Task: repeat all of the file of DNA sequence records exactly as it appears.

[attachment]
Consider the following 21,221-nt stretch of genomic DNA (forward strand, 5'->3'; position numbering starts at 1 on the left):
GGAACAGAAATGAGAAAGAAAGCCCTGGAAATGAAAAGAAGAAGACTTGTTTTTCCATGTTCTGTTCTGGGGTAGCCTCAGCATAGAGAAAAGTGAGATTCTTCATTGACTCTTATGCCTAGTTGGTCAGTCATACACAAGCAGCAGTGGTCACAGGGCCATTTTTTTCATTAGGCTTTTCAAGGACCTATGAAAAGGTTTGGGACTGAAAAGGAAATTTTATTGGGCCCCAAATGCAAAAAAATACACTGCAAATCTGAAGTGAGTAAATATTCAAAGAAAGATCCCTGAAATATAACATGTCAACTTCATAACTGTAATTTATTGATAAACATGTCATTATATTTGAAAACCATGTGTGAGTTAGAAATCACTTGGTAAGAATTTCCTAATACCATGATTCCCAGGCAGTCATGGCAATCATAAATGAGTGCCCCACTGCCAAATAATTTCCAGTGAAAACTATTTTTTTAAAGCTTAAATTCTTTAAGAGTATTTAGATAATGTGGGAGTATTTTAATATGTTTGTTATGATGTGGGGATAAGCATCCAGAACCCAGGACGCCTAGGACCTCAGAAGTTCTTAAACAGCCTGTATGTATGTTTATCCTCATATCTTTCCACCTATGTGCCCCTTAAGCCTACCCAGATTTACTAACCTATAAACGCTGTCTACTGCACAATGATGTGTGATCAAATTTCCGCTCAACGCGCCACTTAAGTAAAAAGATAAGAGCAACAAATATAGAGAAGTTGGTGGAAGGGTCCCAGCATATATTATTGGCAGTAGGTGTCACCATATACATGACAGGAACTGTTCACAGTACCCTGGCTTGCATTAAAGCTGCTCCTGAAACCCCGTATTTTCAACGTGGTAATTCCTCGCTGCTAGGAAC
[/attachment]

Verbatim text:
Consider the following 21,221-nt stretch of genomic DNA (forward strand, 5'->3'; position numbering starts at 1 on the left):
GGAACAGAAATGAGAAAGAAAGCCCTGGAAATGAAAAGAAGAAGACTTGTTTTTCCATGTTCTGTTCTGGGGTAGCCTCAGCATAGAGAAAAGTGAGATTCTTCATTGACTCTTATGCCTAGTTGGTCAGTCATACACAAGCAGCAGTGGTCACAGGGCCATTTTTTTCATTAGGCTTTTCAAGGACCTATGAAAAGGTTTGGGACTGAAAAGGAAATTTTATTGGGCCCCAAATGCAAAAAAATACACTGCAAATCTGAAGTGAGTAAATATTCAAAGAAAGATCCCTGAAATATAACATGTCAACTTCATAACTGTAATTTATTGATAAACATGTCATTATATTTGAAAACCATGTGTGAGTTAGAAATCACTTGGTAAGAATTTCCTAATACCATGATTCCCAGGCAGTCATGGCAATCATAAATGAGTGCCCCACTGCCAAATAATTTCCAGTGAAAACTATTTTTTTAAAGCTTAAATTCTTTAAGAGTATTTAGATAATGTGGGAGTATTTTAATATGTTTGTTATGATGTGGGGATAAGCATCCAGAACCCAGGACGCCTAGGACCTCAGAAGTTCTTAAACAGCCTGTATGTATGTTTATCCTCATATCTTTCCACCTATGTGCCCCTTAAGCCTACCCAGATTTACTAACCTATAAACGCTGTCTACTGCACAATGATGTGTGATCAAATTTCCGCTCAACGCGCCACTTAAGTAAAAAGATAAGAGCAACAAATATAGAGAAGTTGGTGGAAGGGTCCCAGCATATATTATTGGCAGTAGGTGTCACCATATACATGACAGGAACTGTTCACAGTACCCTGGCTTGCATTAAAGCTGCTCCTGAAACCCCGTATTTTCAACGTGGTAATTCCTCGCTGCTAGGAAC